Changes to the Occupational Health and Safety (OHS) Act for non-family farm workers come in effect on January 31, 2020.

Overview

The Occupational Health and Safety (OHS) Act sets the minimum standards for protecting waged, non-family farm and ranch workers.

  • Employers must ensure the health and safety of workers on the site, as far as is reasonably practicable.
  • Workers must work safely and cooperate with their employer to keep the workplace safe.

Who’s affected

Farms and ranches with at least one waged, non-family worker are covered by the basic safety standards set out in the OHS Act. The OHS Regulation and OHS Code do not apply to farms and ranches.

This includes the above farm and ranch operations involved with:

  • production of crops, including fruits and vegetables, through the cultivation of land
  • raising and maintenance of animals or birds
  • keeping of bees

The following are not considered farm and ranch operations in relation to OHS:

  • processing of food or other products from the operations referred to above
  • operation of greenhouses, mushroom farms, nurseries or sod farms
  • landscaping
  • raising or boarding of pets

OHS rules only apply to an operation if a waged, non-family worker is present on the farm or ranch, and then only to those individuals.

OHS rules do not apply:

  • to family members of the owner of a farm or ranch operation
  • to the private residence, which includes areas around the home like the lawn area, backyard or garden
  • when people are doing non-work related activities on their land, such as recreational activities like horseback riding or hunting

Family and friends can continue contributing to farming operations as they always have and neighbours can still volunteer to help each other out.

A family member is defined as:

  • the spouse or adult interdependent partner of the farm or ranch owner; or
  • a child, parent, grandparent, sibling, aunt, uncle, niece, nephew or first cousin of the farm or ranch owner. This relation can be by blood, marriage, or adoption, or by virtue of an adult interdependent relationship.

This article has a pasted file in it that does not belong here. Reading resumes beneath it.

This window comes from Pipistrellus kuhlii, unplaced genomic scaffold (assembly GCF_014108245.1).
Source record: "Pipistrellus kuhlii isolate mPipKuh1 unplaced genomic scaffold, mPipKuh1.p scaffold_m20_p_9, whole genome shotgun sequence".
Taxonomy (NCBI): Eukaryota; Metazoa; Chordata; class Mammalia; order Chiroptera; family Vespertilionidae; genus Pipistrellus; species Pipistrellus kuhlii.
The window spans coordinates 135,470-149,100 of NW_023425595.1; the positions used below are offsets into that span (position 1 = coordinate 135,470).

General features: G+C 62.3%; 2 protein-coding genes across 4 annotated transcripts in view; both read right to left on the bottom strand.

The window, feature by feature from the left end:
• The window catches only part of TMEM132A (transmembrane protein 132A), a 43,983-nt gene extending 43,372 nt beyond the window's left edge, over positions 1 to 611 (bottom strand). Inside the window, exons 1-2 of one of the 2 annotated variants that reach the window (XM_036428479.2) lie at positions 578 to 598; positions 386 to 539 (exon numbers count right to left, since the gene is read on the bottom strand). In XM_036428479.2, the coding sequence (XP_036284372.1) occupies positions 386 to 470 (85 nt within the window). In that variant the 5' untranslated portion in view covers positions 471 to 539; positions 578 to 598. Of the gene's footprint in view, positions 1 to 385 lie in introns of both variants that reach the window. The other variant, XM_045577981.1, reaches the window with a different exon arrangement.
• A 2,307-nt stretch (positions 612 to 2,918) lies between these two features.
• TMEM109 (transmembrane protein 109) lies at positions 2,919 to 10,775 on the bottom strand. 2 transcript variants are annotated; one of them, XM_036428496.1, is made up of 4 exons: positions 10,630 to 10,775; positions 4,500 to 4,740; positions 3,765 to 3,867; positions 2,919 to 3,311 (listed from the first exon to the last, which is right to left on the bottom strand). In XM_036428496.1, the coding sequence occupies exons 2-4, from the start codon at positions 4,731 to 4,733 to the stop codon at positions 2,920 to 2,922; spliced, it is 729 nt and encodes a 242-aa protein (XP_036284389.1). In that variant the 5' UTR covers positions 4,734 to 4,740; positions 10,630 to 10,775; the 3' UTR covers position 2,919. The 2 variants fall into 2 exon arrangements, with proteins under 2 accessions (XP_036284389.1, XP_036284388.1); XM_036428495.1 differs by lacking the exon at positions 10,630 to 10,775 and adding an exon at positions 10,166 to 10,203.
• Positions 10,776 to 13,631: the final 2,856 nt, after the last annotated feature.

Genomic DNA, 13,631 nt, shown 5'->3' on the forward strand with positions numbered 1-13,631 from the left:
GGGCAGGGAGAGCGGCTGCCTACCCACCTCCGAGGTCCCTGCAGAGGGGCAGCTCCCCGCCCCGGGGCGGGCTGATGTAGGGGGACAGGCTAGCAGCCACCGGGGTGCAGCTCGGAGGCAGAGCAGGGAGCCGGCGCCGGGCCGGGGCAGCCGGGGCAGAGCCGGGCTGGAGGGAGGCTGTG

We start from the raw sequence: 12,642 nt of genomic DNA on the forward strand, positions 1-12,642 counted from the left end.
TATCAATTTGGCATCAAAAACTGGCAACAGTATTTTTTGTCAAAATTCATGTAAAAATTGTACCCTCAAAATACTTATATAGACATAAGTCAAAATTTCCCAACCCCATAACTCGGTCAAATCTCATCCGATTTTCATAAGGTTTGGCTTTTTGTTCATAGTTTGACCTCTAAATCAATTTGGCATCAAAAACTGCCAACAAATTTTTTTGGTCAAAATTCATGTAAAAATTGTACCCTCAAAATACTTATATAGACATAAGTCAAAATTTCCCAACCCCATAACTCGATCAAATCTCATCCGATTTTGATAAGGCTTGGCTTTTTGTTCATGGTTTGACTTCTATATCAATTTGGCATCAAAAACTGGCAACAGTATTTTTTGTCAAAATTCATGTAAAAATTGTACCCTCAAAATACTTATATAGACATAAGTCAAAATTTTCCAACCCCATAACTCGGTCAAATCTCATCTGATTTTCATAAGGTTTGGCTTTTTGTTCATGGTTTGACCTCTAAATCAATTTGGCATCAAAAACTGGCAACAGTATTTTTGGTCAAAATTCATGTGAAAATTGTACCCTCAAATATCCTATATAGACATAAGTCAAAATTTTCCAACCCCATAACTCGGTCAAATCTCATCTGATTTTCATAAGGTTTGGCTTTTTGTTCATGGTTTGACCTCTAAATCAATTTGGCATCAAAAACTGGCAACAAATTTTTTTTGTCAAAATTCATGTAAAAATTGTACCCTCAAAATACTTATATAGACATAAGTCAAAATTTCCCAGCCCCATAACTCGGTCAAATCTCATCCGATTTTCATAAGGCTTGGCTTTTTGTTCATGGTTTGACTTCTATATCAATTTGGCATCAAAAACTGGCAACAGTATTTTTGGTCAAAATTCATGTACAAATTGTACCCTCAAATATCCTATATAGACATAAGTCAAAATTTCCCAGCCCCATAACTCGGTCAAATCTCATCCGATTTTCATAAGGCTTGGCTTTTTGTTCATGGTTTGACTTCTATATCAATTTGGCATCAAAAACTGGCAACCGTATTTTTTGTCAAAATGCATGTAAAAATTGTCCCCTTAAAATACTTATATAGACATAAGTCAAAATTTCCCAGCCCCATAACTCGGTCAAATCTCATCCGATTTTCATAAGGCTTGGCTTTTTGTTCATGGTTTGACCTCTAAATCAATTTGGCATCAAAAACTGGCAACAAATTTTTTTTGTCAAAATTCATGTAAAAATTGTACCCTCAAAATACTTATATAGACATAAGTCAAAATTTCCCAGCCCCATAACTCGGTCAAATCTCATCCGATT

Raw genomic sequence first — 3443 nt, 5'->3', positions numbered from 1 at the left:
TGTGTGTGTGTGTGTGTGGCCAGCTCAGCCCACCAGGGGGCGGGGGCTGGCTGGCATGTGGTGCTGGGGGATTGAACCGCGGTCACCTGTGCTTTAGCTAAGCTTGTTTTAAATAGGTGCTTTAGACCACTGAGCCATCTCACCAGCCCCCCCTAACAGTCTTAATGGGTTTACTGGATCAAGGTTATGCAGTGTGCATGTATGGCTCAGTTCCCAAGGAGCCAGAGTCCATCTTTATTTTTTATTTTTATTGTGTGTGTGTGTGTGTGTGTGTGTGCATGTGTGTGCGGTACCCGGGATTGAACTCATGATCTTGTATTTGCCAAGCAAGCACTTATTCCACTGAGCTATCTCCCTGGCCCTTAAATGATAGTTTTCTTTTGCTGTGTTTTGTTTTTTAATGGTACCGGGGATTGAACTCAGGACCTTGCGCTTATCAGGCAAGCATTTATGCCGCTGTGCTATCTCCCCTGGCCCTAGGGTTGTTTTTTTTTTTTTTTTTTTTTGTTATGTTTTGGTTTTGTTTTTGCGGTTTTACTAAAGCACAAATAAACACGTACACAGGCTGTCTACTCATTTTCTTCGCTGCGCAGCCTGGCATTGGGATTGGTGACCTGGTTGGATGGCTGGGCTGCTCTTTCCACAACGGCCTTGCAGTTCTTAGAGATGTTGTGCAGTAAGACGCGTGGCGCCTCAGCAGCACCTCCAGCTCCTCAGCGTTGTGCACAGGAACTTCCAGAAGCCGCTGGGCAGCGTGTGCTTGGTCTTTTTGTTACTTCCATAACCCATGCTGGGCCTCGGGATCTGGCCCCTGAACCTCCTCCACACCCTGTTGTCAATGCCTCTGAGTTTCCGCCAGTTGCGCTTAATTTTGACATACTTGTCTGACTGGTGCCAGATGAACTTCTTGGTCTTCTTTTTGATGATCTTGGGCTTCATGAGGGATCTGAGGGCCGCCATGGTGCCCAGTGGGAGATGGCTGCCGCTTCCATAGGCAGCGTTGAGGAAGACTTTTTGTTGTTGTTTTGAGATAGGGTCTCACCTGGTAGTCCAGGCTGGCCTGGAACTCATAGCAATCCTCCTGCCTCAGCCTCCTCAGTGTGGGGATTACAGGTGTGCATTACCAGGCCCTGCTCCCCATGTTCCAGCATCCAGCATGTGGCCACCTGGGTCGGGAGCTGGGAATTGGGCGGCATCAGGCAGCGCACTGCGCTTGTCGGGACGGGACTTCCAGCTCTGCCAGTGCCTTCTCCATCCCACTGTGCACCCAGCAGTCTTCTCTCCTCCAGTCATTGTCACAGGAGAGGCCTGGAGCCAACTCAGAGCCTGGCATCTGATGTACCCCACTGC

Basic safety standards

Producers with waged, non-family workers must:

  • follow generally acceptable industry standards
  • apply general health and safety principles

Basic rights

Workers have 3 basic rights:

  1. the right to refuse dangerous work
  2. the right to know of potential hazards and have access to basic workplace health and safety information
  3. the right to participate in workplace health and safety

Investigations and inspections

OHS officers are authorized to investigate serious injuries or deaths of paid, non-family workers. Such investigations could involve reviewing health and safety procedures, condition of equipment, availability of training, etc.

OHS does not investigate non-paid or non-work related incidents. However, an owner may request an investigation of an incident involving a resident to help determine what went wrong and provide information to help prevent similar incidents from happening elsewhere.

OHS officers may inspect farms that do not meet basic standards. However, inspectors cannot conduct those inspections without a cause. Cause includes a complaint, a fatality, a serious injury, or a record of unsafe behaviours.

OHS contraventions

Resolving the situation is the first objective. Penalties or prosecutions may be appropriate in certain circumstances where there are serious, repeat or wilful contraventions or failures.

OHS officer training

Some of our officers already have extensive farming experience, while others will undergo training. Similar to other industries, experts can always be brought in to provide input and advice during investigations that follow a serious injury or fatality.

Contact

Connect with OHS:

Phone: 780-415-8690 (Edmonton)
Toll free: 1-866-415-8690